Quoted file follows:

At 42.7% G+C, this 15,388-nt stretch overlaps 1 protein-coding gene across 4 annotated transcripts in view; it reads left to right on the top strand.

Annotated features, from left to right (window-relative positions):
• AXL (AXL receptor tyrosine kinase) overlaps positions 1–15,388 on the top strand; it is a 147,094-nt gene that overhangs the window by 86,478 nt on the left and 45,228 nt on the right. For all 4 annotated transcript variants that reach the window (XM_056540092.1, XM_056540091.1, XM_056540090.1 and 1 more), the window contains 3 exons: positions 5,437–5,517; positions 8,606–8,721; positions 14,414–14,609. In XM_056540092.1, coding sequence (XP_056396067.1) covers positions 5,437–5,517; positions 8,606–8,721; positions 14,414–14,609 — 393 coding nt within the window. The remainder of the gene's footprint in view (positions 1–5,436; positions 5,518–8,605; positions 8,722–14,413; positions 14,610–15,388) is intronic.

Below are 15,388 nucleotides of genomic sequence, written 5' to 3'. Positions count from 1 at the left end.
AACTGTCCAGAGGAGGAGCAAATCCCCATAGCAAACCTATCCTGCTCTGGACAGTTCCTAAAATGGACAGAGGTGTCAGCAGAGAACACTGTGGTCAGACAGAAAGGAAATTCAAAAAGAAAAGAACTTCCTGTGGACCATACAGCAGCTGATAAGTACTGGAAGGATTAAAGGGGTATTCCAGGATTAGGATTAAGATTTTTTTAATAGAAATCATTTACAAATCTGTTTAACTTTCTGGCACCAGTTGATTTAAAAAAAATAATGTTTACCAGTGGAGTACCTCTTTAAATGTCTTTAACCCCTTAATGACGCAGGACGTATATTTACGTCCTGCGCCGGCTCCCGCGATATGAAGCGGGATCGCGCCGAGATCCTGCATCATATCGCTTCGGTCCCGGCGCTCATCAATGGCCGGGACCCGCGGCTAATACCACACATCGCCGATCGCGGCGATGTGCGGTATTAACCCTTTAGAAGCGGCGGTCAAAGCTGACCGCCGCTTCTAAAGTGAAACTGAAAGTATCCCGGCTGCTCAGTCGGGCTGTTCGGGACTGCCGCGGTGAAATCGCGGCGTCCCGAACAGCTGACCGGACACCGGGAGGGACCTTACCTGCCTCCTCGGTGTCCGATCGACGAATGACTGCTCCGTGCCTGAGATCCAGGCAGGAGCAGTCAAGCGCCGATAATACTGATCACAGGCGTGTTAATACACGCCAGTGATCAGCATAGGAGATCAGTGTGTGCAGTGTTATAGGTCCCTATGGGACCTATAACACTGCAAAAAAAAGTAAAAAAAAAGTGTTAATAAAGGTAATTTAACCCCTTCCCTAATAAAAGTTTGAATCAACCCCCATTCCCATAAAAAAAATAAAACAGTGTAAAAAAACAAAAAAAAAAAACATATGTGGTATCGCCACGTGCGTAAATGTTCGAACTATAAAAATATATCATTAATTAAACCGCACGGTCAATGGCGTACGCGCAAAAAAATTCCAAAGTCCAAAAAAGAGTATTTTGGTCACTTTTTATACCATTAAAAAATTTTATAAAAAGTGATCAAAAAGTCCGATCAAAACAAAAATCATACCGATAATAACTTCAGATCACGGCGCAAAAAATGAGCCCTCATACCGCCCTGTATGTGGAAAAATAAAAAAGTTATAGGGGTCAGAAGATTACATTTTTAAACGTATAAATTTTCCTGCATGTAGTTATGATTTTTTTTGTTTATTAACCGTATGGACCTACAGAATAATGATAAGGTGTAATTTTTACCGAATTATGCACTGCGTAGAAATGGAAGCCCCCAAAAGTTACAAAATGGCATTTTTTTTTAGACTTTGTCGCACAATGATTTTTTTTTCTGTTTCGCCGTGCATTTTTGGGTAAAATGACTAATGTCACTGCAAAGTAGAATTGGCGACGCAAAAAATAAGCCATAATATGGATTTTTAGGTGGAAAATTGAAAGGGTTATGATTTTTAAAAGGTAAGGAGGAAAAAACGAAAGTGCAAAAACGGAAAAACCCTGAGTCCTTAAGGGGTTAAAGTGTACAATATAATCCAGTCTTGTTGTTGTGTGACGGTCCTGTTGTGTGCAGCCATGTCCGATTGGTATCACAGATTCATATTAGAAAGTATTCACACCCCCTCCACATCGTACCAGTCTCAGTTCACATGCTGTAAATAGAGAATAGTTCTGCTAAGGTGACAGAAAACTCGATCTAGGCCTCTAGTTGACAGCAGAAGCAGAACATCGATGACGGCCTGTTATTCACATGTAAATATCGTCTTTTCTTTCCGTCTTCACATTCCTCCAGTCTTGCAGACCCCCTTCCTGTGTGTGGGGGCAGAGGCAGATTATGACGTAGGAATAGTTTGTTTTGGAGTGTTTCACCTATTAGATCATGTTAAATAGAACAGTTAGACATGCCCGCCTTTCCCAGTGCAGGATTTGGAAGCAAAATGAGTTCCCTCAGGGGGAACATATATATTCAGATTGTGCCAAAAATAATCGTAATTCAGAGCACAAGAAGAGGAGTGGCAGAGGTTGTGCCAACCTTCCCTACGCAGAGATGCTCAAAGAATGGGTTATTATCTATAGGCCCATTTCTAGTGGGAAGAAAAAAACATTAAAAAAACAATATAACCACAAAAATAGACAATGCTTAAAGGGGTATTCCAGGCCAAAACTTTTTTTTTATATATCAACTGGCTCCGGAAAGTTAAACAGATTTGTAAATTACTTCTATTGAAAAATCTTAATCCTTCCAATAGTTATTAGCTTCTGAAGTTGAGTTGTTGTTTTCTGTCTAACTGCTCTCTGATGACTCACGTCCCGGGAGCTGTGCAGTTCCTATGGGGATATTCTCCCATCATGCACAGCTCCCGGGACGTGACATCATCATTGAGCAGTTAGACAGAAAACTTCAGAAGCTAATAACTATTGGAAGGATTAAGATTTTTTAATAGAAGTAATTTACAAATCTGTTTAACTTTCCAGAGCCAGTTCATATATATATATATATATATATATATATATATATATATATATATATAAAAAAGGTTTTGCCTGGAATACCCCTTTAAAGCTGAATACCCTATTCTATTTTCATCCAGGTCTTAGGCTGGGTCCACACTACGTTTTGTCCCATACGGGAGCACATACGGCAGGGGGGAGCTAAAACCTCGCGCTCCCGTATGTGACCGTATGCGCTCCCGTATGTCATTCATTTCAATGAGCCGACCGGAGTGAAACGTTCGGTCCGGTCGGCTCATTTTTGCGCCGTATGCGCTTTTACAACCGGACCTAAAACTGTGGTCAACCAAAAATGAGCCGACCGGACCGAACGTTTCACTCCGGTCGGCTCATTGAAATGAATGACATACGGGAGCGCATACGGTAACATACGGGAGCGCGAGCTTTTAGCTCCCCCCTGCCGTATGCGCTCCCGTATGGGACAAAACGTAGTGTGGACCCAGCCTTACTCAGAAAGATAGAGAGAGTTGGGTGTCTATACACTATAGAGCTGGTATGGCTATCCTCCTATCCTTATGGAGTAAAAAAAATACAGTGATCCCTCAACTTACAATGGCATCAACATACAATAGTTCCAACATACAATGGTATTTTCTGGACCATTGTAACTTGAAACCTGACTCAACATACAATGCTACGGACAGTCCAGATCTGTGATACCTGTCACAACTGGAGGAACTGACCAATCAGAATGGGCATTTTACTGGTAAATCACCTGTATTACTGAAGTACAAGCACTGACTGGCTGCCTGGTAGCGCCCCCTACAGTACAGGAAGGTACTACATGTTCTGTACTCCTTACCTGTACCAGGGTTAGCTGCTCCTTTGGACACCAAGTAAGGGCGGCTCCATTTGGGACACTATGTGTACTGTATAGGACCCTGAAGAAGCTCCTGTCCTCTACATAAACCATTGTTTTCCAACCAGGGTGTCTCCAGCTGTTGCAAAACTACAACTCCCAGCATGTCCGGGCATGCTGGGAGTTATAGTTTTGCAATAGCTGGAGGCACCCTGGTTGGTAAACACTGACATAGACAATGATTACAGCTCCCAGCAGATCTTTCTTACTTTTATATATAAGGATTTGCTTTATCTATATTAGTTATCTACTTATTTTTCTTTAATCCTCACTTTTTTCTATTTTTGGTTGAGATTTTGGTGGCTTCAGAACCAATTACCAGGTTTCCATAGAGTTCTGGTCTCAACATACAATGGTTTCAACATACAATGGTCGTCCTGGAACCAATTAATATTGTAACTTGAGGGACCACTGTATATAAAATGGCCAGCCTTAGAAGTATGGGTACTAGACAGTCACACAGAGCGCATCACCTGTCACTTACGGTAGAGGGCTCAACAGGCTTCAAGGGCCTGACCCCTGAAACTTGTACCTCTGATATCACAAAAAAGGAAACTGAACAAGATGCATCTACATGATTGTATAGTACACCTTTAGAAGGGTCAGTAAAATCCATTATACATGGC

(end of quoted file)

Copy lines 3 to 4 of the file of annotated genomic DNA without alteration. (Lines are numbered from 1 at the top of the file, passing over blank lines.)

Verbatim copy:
• AXL (AXL receptor tyrosine kinase) overlaps positions 1–15,388 on the top strand; it is a 147,094-nt gene that overhangs the window by 86,478 nt on the left and 45,228 nt on the right. For all 4 annotated transcript variants that reach the window (XM_056540092.1, XM_056540091.1, XM_056540090.1 and 1 more), the window contains 3 exons: positions 5,437–5,517; positions 8,606–8,721; positions 14,414–14,609. In XM_056540092.1, coding sequence (XP_056396067.1) covers positions 5,437–5,517; positions 8,606–8,721; positions 14,414–14,609 — 393 coding nt within the window. The remainder of the gene's footprint in view (positions 1–5,436; positions 5,518–8,605; positions 8,722–14,413; positions 14,610–15,388) is intronic.

Below are 15,388 nucleotides of genomic sequence, written 5' to 3'. Positions count from 1 at the left end.